"What makes a good photograph?" is a common question with a seemingly elusive answer. Sometimes it's hard to articulate just what does it. You could employ the "rule of thirds" and shoot during evening light, but maybe it still isn't right. Maybe you have a great foreground and background but still - something escapes the image. So what is it that gives soul to an otherwise lifeless body of work?
For me the answer is simple: story. Nature and conservation photography are perhaps some of the hardest subjects to convey a strong storyline. It isn't like breaking news where the protagonist and antagonist are so obvious. If you are working for a newspaper and there is a house fire, you take a picture of the house on fire or a fire crew rushing inside to make a save. If you are embedded overseas with squadron of soldiers the story may be more clear but with nature photography - what is the thread in the story?
The answer is in the science. So many great nature photographers are also degree-holding (or advanced amateurs) in biology. What they understand is that there are layers to any natural happening and those layers are best revealed in a single photograph. For some, such as Ian Plants image (on an earlier post) of the slot canyon in Zion it's not just that he has amazing colors but also that water slips through the channels, the very creator of the canyon and a player in the story that sparks the imagination into thinking "how did this place form?"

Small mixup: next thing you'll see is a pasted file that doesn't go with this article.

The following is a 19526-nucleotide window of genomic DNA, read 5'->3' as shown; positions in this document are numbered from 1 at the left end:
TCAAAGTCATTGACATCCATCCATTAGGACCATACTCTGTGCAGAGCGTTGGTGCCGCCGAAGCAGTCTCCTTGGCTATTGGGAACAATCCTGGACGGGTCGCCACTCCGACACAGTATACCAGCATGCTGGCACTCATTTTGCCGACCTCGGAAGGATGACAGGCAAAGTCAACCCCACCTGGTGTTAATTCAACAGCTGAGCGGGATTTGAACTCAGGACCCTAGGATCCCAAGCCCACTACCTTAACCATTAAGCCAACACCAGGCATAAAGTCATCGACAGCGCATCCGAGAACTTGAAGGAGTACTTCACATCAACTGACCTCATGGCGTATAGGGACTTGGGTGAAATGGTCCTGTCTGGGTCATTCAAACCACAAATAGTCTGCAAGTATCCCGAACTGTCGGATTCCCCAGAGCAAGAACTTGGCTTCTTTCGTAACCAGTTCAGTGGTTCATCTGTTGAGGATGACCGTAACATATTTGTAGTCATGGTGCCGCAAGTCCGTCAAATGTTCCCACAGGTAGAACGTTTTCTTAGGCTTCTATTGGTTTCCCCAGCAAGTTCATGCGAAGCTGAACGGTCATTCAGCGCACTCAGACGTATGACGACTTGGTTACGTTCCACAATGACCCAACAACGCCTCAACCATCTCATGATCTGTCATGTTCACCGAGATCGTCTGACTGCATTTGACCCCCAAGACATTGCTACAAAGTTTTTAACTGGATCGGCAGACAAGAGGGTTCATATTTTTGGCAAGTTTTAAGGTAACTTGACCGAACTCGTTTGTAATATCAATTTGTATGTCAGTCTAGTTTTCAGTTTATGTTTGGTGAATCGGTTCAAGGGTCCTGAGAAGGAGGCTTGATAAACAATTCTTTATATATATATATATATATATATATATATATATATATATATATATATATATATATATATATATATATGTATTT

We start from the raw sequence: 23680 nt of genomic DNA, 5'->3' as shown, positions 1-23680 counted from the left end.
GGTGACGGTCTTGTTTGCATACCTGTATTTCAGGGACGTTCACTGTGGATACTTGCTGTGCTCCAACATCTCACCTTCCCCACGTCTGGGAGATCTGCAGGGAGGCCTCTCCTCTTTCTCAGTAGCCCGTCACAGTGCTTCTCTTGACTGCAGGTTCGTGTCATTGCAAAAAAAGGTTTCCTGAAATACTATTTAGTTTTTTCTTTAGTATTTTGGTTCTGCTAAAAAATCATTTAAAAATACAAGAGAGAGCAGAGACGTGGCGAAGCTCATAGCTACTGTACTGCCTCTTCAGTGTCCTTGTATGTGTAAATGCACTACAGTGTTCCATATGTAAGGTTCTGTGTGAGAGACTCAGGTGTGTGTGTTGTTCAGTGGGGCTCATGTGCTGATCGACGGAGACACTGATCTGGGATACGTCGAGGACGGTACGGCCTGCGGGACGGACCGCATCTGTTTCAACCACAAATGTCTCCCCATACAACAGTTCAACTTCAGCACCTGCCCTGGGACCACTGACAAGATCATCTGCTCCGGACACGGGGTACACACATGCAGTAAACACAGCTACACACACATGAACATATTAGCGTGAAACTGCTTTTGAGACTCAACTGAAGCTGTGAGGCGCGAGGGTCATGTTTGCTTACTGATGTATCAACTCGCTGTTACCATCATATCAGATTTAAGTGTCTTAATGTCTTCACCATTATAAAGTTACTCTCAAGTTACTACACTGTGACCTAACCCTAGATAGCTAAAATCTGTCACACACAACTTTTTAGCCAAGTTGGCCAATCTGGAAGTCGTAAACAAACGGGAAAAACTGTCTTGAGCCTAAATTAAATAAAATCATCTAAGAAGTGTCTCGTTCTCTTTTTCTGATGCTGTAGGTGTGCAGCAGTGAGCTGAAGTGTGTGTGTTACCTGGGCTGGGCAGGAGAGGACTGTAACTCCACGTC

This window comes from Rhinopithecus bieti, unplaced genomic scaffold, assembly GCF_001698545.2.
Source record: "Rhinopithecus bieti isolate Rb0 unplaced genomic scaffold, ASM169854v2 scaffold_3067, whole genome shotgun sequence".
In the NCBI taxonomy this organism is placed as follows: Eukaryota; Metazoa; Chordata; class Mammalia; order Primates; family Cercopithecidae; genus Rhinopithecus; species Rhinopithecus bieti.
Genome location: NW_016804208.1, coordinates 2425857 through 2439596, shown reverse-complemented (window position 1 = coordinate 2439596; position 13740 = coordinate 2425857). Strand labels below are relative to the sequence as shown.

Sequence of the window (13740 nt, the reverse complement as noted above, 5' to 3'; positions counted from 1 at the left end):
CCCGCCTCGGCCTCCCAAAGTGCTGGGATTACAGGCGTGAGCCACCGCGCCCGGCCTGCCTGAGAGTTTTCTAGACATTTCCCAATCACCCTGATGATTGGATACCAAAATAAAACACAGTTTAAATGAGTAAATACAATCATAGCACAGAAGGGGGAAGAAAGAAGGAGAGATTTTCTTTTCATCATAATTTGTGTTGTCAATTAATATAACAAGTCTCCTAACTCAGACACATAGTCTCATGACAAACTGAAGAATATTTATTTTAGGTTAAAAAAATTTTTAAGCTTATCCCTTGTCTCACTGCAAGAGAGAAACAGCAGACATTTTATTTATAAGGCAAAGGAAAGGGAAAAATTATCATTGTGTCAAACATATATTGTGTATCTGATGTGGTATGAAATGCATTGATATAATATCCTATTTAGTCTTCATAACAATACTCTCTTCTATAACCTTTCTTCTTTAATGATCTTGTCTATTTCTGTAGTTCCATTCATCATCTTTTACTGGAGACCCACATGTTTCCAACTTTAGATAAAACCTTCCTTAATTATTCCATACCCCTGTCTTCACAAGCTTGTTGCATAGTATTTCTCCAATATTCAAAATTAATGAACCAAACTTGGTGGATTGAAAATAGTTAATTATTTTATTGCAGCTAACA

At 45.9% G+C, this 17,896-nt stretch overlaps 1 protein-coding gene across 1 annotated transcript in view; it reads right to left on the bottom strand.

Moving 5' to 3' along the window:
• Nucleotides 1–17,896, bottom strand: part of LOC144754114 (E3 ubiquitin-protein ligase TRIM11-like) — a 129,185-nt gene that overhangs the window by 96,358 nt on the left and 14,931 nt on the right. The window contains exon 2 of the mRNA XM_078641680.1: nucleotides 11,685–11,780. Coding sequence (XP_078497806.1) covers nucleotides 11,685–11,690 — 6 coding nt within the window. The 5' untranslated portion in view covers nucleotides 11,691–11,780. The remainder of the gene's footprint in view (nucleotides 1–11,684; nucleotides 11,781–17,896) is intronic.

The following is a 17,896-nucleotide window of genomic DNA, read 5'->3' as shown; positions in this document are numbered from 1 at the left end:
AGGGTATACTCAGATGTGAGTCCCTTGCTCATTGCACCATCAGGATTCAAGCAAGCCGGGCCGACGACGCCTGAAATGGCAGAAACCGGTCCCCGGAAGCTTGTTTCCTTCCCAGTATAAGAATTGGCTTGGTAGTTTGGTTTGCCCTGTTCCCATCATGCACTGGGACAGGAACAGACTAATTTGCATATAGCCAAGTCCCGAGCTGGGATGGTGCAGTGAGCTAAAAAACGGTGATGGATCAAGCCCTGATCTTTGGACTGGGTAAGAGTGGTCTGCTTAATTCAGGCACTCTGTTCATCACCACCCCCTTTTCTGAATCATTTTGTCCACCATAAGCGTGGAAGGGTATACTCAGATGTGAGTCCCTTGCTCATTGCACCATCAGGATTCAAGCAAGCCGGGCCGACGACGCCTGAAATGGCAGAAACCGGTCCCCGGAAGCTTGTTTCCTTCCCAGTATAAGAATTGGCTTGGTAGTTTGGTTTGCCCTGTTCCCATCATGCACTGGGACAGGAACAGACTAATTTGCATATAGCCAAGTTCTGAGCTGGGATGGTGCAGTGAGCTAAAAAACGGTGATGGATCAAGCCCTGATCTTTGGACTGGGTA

For the photo above taken in a marine sanctuary in the Channel Islands, the story is more subtle but still evident. The foreground elements are bright purple urchins. It's not a stunning photo but it has some interesting colors and further, in the background, we see sea grass and kelp. The story here is that urchins are out of control. With otters hunted to near extinction and grouper on too many menus, the urchin have grown abundant, claiming territories such as this rock where a kelp forest may have grown. To me, the image is ominous. I imagine an army of urchins working their way unchecked across the ocean floor eating the incredibly rare and important kelp forest habitat in the distance. The story here? One of conservation. One of a battle under the sea between a species now approaching the apex of the herbivore kingdom due to an unbalanced ecosystem and the threat that they imply.